One of the largest anthropogenic fingerprints on climate is observed in stratospheric temperatures, but measurements in this region are uncertain. Here, regularised optimal fingerprinting techniques are used to attribute annual temperature variability in the mid-upper stratosphere to external forcing factors over the period 1979–2005. Specifically, the solar, volcanic, ozone and greenhouse gas (GHG) forced components are characterised. The analysis compares the two most recent reconstructions of the Stratospheric Sounding Unit (SSU) with each other and with six historically forced simulations taken from the Coupled Model Intercomparison Project, phase 5. In the uppermost stratospheric SSU channel, all individual forcings are detected. Solar and volcanic forcings are also detected in the middle and lower SSU channels, but at these levels the GHG and ozone signals are not detected separately from each other. The uncertainty in the global temperature response due to individual forcings is found to be dominated by observational uncertainty in the upper stratosphere, and the signal-to-noise ratio in the middle stratosphere. Estimates of the 11-year solar cycle amplitude are broadly consistent with reanalysis studies. The temperature response to volcanic eruptions is found to be larger than previously thought in the upper stratosphere (0.4–0.6 K for Mount Pinatubo), although is still dominated by the lower-stratospheric signal. Finally, the anthropogenic response in the upper stratosphere gives rise to a cooling of ∼2–3 K over the 27-year period, with two thirds of this attributed to GHGs, and one third to ozone depletion.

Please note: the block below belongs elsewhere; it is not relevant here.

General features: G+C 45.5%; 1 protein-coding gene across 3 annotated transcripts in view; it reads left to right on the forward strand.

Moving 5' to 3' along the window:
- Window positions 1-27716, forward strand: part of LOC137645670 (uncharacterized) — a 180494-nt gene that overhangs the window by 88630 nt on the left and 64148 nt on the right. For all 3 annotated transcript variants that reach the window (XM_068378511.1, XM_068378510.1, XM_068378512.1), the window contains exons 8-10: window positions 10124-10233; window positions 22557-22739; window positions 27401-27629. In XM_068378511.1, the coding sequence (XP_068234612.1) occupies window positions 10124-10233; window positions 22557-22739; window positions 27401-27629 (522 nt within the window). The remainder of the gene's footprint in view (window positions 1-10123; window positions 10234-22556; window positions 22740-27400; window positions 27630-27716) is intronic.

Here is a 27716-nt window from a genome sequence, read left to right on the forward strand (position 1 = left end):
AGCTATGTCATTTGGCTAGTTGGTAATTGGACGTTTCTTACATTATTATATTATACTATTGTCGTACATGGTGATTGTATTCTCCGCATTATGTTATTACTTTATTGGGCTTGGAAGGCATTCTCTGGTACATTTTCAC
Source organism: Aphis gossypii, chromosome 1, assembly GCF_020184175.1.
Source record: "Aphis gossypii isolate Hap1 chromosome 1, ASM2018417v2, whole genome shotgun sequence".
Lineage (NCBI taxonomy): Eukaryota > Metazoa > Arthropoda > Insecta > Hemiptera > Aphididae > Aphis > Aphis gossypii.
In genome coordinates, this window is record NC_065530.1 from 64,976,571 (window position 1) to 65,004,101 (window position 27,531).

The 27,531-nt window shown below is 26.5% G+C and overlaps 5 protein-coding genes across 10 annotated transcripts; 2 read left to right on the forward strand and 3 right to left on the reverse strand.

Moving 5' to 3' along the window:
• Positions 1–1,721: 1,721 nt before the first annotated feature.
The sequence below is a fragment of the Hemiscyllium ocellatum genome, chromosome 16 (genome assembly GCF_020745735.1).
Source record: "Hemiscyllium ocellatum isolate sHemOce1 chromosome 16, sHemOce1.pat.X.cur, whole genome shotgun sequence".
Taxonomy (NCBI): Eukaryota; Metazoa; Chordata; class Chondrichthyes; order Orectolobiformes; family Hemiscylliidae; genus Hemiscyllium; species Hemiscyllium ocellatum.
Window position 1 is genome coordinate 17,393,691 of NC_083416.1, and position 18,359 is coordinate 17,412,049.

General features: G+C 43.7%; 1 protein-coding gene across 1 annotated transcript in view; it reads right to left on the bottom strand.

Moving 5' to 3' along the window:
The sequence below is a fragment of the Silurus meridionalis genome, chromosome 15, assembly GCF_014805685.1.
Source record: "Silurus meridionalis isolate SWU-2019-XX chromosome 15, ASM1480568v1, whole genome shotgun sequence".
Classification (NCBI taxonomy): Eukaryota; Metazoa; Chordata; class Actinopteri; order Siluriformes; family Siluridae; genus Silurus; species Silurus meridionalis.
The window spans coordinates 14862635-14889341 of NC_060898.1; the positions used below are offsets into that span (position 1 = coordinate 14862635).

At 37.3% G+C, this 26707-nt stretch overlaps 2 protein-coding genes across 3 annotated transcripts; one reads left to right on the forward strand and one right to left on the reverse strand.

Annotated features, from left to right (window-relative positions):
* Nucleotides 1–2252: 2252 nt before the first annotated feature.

|Number of pages||7|
|Journal||Quarterly Journal of the Royal Meteorological Society|
|Early online date||3 Feb 2016|
|Publication status||Published - 14 Mar 2016|
- detection and attribution
- temperature trends